Cerebral blood flow (CBF) was measured by 133Xe clearance simultaneously with the velocity of blood flow through the left middle cerebral artery (MCA) over a wide range of arterial PCO2 in eight normal men. Average arterial PCO2, which was varied by giving 4% and 6% CO2 in O2 and by controlled hyperventilation on O2, ranged from 25.3 to 49.9 mm Hg. Corresponding average values of global CBF15 were 27.2 and 65.0 ml 100 g min-1, respectively, whereas MCA blood-flow velocity ranged from 42.8 to 94.2 cm/s. The relationship of CBF to MCA blood-flow velocity over the imposed range of arterial PCO2 was described analytically by a parabola with the equation: CBF = 22.8 - 0.17 x velocity + 0.006 x velocity2 The observed data indicate that MCA blood-flow velocity is a useful index of CBF response to change in arterial PCO2 during O2 breathing at rest. With respect to baseline values measured while breathing 100% O2 spontaneously, percent changes in velocity were significantly smaller than corresponding percent changes in CBF at increased levels of arterial PCO2 and larger than CBF changes at the lower arterial PCO2. These observed relative changes are consistent with MCA vasodilation at the site of measurement during exposure to progressive hypercapnia and also during extreme hyperventilation hypocapnia.

  6. Relationship of 133Xe cerebral blood flow to middle cerebral arterial flow velocity in men at rest

    NASA Technical Reports Server (NTRS)

    Clark, J. M.; Skolnick, B. E.; Gelfand, R.; Farber, R. E.; Stierheim, M.; Stevens, W. C.; Beck, G. Jr; Lambertsen, C. J.

    1996-01-01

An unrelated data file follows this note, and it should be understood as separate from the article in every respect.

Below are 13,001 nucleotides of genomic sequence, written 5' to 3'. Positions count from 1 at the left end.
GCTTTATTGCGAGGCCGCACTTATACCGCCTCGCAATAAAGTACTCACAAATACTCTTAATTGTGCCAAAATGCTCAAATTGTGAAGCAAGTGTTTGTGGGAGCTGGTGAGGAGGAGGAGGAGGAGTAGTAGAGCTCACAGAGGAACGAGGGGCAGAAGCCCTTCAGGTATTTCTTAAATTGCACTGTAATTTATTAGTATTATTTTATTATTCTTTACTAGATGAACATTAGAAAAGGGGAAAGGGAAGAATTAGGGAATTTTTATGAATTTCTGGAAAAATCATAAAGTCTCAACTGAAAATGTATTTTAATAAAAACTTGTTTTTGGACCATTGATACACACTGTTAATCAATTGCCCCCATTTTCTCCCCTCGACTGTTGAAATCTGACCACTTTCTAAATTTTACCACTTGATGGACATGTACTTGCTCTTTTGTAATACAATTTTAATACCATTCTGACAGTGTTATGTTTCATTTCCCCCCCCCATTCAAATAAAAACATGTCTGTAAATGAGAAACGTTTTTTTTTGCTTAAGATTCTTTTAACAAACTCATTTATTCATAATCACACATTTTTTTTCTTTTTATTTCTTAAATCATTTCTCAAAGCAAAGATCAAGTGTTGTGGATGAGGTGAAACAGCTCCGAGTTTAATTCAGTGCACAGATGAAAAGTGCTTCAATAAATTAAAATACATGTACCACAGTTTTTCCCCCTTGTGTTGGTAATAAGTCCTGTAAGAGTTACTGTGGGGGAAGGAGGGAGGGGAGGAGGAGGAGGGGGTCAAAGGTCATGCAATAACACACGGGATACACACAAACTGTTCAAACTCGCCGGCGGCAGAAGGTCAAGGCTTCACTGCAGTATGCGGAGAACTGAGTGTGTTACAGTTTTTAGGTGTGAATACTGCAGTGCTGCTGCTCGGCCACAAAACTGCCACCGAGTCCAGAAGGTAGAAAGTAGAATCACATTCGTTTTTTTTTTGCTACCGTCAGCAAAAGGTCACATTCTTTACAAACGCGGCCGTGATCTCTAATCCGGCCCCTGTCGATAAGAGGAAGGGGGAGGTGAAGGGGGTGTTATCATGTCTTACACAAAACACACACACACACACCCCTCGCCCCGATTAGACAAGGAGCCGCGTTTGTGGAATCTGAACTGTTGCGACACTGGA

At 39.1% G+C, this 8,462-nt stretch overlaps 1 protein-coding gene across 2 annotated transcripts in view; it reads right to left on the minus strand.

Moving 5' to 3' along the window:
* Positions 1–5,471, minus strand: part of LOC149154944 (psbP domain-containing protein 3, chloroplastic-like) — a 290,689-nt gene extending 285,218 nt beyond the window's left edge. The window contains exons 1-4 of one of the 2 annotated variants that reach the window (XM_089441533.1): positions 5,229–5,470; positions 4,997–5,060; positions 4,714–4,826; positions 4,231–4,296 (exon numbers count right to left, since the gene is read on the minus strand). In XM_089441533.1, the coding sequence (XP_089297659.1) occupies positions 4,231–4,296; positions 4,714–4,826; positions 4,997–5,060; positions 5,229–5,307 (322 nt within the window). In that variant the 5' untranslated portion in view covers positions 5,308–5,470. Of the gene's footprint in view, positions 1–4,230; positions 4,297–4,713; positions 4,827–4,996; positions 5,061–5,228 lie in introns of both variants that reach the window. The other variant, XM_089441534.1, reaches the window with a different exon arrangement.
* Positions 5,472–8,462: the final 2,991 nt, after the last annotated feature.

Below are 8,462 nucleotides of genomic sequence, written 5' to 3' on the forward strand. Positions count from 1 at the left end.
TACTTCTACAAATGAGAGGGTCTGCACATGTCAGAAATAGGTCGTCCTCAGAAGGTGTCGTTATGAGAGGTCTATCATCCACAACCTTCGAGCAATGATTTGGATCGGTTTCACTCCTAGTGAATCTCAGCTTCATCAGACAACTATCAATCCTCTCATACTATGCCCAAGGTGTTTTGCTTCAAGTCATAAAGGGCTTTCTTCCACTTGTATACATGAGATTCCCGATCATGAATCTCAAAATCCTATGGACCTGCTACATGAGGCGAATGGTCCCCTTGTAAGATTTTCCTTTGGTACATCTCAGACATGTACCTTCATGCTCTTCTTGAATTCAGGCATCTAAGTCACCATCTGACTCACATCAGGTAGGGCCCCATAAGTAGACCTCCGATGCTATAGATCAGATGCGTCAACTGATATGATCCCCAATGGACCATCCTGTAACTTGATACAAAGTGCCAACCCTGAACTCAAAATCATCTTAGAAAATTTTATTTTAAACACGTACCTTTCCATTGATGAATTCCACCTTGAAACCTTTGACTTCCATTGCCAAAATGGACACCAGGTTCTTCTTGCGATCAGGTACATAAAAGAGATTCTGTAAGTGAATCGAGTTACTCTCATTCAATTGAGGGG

Cerebral blood flow (CBF) was measured by 133Xe clearance simultaneously with the velocity of blood flow through the left middle cerebral artery (MCA) over a wide range of arterial PCO2 in eight normal men. Average arterial PCO2, which was varied by giving 4% and 6% CO2 in O2 and by controlled hyperventilation on O2, ranged from 25.3 to 49.9 mm Hg. Corresponding average values of global CBF15 were 27.2 and 65.0 ml 100 g min-1, respectively, whereas MCA blood-flow velocity ranged from 42.8 to 94.2 cm/s. The relationship of CBF to MCA blood-flow velocity over the imposed range of arterial PCO2 was described analytically by a parabola with the equation: CBF = 22.8 - 0.17 x velocity + 0.006 x velocity2 The observed data indicate that MCA blood-flow velocity is a useful index of CBF response to change in arterial PCO2 during O2 breathing at rest. With respect to baseline values measured while breathing 100% O2 spontaneously, percent changes in velocity were significantly smaller than corresponding percent changes in CBF at increased levels of arterial PCO2 and larger than CBF changes at the lower arterial PCO2. These observed relative changes are consistent with MCA vasodilation at the site of measurement during exposure to progressive hypercapnia and also during extreme hyperventilation hypocapnia.